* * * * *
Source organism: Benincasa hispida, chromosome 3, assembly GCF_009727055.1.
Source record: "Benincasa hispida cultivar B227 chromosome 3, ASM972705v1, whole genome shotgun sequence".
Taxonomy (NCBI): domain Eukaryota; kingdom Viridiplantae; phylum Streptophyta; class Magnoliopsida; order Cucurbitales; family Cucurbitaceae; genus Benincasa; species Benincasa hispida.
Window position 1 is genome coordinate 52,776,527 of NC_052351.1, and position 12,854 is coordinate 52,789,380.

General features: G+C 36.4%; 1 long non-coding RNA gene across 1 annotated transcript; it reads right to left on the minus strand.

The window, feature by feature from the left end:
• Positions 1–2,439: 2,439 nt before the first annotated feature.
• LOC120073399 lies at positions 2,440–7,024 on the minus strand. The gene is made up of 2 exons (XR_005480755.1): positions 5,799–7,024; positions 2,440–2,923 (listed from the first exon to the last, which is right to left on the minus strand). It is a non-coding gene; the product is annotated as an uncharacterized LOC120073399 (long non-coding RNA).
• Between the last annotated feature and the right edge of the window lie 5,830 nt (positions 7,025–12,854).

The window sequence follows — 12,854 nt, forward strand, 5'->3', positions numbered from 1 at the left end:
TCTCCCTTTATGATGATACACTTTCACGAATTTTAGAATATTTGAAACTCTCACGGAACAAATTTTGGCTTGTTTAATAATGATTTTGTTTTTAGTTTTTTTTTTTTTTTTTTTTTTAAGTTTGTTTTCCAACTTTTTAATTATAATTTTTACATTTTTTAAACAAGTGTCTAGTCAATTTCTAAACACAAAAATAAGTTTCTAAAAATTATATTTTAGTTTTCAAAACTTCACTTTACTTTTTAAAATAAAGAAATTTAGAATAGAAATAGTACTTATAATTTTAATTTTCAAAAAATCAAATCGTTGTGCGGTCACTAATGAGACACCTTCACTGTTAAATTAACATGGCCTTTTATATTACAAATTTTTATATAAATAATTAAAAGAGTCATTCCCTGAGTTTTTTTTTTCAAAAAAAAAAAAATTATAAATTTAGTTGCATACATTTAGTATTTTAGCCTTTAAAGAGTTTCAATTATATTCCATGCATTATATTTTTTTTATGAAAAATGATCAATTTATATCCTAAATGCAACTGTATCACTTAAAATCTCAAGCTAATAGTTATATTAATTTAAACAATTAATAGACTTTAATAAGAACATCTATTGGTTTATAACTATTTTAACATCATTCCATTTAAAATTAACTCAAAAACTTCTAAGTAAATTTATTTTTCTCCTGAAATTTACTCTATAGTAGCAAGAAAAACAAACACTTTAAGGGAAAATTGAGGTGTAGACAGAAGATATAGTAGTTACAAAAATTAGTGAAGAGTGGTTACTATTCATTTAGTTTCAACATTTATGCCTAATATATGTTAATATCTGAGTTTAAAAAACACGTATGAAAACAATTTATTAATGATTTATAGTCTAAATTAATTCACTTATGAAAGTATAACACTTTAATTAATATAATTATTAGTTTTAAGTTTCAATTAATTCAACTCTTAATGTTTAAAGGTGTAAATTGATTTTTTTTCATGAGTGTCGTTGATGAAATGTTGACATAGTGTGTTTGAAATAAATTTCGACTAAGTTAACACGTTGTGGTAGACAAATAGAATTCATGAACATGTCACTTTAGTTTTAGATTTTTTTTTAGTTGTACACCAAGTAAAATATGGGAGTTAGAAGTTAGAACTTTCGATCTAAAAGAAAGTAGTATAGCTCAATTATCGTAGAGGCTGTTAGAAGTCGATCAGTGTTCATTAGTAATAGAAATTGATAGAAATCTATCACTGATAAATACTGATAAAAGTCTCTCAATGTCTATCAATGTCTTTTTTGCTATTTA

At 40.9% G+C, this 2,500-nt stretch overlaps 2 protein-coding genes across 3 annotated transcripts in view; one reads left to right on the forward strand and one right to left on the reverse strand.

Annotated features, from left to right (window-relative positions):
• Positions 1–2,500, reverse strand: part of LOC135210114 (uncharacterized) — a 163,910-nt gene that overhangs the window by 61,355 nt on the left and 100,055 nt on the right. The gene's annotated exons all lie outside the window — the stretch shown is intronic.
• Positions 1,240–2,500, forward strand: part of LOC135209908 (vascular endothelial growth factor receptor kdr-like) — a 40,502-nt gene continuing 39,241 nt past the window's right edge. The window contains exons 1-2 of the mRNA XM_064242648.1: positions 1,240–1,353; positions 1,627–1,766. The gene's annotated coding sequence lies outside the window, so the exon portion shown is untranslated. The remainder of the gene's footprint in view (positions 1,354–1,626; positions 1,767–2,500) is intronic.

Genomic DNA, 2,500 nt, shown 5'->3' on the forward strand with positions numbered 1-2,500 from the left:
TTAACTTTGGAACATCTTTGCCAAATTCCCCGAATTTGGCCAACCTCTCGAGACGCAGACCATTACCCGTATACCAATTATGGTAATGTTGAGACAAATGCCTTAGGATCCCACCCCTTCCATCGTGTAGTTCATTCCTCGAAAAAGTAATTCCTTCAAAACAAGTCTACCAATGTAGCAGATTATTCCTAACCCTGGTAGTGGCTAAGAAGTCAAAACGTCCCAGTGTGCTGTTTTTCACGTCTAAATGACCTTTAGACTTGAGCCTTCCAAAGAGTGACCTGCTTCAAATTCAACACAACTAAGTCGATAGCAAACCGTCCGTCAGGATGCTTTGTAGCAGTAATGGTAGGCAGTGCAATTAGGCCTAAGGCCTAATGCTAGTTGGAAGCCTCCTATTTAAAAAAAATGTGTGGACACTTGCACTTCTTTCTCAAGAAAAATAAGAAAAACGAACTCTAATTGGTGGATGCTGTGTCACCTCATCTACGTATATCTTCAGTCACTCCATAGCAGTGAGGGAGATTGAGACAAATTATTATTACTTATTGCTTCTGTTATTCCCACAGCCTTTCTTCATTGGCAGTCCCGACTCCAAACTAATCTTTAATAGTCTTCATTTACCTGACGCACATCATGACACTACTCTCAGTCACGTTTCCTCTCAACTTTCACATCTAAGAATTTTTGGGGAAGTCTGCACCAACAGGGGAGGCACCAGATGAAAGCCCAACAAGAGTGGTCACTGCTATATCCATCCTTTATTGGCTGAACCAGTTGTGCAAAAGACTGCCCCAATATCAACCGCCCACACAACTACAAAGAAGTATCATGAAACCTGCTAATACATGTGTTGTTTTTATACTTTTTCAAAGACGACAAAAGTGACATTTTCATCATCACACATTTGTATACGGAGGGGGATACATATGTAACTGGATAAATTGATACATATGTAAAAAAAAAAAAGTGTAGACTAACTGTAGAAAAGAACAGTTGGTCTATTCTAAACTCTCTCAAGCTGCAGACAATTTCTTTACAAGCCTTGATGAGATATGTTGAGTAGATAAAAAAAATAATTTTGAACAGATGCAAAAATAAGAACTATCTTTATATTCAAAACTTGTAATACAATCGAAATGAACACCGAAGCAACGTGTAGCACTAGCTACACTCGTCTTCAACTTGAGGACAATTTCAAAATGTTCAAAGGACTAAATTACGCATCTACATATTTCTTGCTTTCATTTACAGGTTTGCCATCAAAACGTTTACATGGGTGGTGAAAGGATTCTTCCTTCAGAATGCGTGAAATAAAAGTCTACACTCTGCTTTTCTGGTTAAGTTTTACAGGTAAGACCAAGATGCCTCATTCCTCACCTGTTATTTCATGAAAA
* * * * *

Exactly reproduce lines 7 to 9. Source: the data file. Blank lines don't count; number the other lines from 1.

• Positions 1–2,439: 2,439 nt before the first annotated feature.
• LOC120073399 lies at positions 2,440–7,024 on the minus strand. The gene is made up of 2 exons (XR_005480755.1): positions 5,799–7,024; positions 2,440–2,923 (listed from the first exon to the last, which is right to left on the minus strand). It is a non-coding gene; the product is annotated as an uncharacterized LOC120073399 (long non-coding RNA).
• Between the last annotated feature and the right edge of the window lie 5,830 nt (positions 7,025–12,854).